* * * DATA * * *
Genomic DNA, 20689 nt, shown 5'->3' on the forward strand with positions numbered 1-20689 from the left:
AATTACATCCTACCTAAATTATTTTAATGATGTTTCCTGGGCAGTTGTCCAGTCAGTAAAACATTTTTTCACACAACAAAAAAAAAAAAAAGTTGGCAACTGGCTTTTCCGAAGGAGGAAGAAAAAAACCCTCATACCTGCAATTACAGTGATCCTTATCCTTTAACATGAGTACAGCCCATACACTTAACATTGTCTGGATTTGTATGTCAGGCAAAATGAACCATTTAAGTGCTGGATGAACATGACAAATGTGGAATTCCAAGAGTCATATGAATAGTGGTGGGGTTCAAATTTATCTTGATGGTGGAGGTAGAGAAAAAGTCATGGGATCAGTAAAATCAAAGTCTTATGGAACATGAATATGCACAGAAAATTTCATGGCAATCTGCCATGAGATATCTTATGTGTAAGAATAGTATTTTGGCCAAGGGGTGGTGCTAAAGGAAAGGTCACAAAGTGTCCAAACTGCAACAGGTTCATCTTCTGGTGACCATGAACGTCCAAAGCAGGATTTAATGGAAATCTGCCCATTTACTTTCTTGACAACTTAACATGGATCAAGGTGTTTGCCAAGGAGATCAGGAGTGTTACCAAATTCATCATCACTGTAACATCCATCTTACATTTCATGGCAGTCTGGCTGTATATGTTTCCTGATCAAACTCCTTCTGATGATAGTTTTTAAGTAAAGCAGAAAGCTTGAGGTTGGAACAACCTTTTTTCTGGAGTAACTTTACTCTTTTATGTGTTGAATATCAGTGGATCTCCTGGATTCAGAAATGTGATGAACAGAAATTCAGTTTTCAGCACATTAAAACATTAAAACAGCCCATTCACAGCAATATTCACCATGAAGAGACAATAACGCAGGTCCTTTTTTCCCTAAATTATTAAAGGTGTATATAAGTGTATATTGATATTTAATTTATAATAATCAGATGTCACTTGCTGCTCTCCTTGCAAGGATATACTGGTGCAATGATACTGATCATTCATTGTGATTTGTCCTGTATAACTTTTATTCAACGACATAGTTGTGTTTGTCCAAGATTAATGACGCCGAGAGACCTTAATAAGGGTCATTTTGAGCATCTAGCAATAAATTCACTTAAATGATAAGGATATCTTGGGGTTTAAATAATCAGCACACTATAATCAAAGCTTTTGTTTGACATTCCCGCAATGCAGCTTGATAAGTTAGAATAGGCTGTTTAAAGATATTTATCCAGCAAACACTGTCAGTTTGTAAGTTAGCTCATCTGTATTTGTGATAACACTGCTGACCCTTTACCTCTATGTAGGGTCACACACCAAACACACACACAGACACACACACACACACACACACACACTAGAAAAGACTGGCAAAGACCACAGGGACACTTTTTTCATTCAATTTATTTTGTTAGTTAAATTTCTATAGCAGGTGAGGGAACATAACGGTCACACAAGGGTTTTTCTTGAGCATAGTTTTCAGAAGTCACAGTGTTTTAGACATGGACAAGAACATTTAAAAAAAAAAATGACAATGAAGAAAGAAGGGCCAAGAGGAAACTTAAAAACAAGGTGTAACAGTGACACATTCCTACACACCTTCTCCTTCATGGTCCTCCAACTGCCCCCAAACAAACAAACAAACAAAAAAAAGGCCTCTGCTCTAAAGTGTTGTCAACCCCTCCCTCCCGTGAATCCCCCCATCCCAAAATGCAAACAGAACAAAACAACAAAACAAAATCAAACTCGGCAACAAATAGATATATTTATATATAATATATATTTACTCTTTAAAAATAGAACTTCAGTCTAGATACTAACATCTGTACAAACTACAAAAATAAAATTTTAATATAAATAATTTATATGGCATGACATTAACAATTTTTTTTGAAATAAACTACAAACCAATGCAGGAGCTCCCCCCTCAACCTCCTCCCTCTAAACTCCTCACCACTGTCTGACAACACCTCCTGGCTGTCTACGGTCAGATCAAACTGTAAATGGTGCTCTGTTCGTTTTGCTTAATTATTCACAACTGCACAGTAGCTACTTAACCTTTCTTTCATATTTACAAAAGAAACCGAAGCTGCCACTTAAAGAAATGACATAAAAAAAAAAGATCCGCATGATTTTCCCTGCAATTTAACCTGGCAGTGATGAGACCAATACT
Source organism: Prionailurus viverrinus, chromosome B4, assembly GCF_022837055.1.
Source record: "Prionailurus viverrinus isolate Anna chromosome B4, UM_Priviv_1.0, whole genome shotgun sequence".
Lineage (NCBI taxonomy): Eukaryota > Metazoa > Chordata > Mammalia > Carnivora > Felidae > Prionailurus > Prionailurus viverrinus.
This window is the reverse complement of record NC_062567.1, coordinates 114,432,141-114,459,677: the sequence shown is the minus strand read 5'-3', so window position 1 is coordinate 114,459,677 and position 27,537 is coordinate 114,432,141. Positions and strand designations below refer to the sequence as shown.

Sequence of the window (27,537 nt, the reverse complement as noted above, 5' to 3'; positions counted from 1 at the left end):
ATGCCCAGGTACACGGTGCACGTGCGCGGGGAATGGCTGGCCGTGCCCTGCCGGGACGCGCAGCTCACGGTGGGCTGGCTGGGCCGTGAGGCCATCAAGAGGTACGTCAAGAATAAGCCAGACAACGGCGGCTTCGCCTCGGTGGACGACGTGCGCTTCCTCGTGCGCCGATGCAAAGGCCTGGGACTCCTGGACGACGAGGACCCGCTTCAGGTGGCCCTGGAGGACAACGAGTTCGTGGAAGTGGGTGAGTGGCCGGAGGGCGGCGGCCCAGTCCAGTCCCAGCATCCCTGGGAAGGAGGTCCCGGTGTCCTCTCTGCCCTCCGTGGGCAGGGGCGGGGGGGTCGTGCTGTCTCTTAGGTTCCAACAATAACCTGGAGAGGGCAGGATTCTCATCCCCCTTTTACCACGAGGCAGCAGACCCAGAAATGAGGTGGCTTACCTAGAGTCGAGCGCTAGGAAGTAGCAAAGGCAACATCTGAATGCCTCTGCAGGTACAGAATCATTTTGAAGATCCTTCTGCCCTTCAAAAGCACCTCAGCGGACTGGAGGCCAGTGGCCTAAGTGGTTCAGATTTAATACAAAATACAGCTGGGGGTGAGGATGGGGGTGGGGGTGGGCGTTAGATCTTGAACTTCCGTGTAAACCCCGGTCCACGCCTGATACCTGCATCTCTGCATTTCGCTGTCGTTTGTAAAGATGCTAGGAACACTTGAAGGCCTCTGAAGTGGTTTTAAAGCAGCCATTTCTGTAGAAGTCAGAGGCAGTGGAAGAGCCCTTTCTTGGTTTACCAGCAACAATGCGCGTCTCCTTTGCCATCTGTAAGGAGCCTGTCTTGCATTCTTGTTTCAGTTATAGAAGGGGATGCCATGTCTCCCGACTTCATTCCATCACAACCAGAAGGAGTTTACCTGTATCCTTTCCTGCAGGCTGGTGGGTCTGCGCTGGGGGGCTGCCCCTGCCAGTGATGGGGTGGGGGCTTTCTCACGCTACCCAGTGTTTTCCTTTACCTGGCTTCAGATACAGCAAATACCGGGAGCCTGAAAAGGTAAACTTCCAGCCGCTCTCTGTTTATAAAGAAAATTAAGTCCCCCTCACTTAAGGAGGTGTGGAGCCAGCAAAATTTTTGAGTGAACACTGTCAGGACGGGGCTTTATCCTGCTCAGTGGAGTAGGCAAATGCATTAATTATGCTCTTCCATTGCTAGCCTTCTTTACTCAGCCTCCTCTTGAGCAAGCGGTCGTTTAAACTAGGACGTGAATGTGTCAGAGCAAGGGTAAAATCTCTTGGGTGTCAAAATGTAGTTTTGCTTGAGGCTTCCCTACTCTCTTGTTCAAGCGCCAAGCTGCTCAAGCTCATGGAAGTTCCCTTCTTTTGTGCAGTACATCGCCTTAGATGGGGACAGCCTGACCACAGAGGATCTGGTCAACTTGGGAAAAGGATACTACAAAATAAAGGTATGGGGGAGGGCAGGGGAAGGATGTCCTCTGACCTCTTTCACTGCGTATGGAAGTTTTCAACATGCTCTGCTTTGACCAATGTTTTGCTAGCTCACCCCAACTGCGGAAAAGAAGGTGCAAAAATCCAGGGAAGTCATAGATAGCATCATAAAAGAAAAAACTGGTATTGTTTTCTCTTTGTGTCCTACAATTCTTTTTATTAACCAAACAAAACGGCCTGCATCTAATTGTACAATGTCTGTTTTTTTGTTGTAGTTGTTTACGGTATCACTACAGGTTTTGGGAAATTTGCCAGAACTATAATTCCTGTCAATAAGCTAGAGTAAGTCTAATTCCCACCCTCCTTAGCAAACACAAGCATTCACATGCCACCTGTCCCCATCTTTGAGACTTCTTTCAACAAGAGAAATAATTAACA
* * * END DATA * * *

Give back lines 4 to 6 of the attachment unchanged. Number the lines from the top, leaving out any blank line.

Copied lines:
Source record: "Prionailurus viverrinus isolate Anna chromosome B4, UM_Priviv_1.0, whole genome shotgun sequence".
Lineage (NCBI taxonomy): Eukaryota > Metazoa > Chordata > Mammalia > Carnivora > Felidae > Prionailurus > Prionailurus viverrinus.
This window is the reverse complement of record NC_062567.1, coordinates 114,432,141-114,459,677: the sequence shown is the minus strand read 5'-3', so window position 1 is coordinate 114,459,677 and position 27,537 is coordinate 114,432,141. Positions and strand designations below refer to the sequence as shown.